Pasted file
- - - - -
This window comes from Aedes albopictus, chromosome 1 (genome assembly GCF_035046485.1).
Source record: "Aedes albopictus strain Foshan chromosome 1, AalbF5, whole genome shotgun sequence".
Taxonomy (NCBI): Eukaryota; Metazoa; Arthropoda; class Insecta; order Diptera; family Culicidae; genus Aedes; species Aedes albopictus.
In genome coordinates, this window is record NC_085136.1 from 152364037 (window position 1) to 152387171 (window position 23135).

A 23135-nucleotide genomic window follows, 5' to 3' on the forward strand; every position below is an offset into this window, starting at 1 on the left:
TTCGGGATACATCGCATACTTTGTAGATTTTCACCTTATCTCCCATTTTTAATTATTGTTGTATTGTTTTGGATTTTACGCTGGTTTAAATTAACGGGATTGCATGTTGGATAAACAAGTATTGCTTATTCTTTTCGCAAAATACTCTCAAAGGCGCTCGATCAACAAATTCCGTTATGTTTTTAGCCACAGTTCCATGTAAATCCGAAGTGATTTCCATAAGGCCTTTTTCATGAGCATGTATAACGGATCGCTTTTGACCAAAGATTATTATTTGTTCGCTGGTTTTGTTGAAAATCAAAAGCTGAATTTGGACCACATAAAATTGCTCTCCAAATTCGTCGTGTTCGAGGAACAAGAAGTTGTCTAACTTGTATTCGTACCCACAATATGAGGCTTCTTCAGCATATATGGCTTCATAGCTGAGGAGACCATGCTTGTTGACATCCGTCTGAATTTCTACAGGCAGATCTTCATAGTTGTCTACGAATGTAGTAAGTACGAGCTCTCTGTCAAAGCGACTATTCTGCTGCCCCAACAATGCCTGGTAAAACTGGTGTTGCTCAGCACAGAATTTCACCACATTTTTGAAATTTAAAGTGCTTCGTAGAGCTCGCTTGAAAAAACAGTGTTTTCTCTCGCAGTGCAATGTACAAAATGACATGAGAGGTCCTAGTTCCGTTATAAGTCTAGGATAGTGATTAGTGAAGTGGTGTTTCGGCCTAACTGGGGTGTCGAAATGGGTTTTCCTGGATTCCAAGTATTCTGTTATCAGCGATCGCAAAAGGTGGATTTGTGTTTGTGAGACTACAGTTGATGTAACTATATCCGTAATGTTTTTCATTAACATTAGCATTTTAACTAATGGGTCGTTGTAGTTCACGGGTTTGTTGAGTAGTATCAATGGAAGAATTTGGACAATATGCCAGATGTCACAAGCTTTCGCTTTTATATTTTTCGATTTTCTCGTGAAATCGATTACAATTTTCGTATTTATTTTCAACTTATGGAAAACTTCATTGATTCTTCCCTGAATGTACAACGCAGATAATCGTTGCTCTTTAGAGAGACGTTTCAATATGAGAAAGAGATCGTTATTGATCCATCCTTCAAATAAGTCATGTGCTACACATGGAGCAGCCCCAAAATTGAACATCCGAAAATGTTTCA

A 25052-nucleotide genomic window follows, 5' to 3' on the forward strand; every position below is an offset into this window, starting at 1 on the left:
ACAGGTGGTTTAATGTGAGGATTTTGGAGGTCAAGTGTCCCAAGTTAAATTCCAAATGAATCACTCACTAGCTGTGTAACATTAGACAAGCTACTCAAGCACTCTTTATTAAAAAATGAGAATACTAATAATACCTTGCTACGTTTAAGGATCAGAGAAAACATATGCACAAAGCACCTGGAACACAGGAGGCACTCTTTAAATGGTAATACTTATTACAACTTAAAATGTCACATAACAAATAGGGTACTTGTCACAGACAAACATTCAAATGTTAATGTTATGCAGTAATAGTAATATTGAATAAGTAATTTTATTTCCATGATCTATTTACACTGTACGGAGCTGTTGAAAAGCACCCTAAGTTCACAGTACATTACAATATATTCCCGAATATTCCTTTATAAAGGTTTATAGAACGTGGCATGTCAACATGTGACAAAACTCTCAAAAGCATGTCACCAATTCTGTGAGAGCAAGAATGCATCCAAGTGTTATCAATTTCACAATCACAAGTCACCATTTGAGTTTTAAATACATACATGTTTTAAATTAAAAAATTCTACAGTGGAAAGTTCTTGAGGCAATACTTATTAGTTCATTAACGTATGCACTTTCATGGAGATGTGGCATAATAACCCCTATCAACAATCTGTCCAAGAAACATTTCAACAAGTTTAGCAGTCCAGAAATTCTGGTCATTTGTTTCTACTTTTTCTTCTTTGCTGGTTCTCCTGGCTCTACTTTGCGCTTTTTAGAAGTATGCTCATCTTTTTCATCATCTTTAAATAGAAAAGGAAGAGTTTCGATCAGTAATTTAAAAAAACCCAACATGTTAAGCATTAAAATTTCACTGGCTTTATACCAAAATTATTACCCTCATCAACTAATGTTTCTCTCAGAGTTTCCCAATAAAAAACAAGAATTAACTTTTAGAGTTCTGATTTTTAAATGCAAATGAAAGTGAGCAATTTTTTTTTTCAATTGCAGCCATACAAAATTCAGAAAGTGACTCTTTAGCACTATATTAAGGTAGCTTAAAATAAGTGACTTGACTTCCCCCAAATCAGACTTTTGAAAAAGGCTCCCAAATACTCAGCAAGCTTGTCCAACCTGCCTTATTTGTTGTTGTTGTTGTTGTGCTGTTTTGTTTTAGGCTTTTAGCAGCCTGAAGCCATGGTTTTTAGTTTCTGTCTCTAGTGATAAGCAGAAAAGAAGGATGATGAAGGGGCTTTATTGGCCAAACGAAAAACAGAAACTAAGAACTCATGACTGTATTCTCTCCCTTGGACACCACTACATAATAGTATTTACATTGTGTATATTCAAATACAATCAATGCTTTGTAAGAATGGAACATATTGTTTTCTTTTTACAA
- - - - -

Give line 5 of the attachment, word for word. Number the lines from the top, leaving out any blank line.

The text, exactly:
A 23135-nucleotide genomic window follows, 5' to 3' on the forward strand; every position below is an offset into this window, starting at 1 on the left: